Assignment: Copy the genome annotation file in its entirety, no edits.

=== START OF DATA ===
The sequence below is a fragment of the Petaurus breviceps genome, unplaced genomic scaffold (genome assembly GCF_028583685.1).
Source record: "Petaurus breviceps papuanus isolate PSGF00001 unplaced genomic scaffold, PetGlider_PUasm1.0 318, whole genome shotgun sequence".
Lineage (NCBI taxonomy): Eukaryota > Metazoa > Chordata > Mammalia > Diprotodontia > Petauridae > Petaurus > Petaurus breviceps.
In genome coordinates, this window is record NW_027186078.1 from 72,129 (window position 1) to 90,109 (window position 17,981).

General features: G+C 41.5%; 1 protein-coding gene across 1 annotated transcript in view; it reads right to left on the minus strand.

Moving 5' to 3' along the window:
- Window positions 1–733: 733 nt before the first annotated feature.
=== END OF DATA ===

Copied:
The sequence below is a fragment of the Petaurus breviceps genome, unplaced genomic scaffold (genome assembly GCF_028583685.1).
Source record: "Petaurus breviceps papuanus isolate PSGF00001 unplaced genomic scaffold, PetGlider_PUasm1.0 318, whole genome shotgun sequence".
Lineage (NCBI taxonomy): Eukaryota > Metazoa > Chordata > Mammalia > Diprotodontia > Petauridae > Petaurus > Petaurus breviceps.
In genome coordinates, this window is record NW_027186078.1 from 72,129 (window position 1) to 90,109 (window position 17,981).

General features: G+C 41.5%; 1 protein-coding gene across 1 annotated transcript in view; it reads right to left on the minus strand.

Moving 5' to 3' along the window:
- Window positions 1–733: 733 nt before the first annotated feature.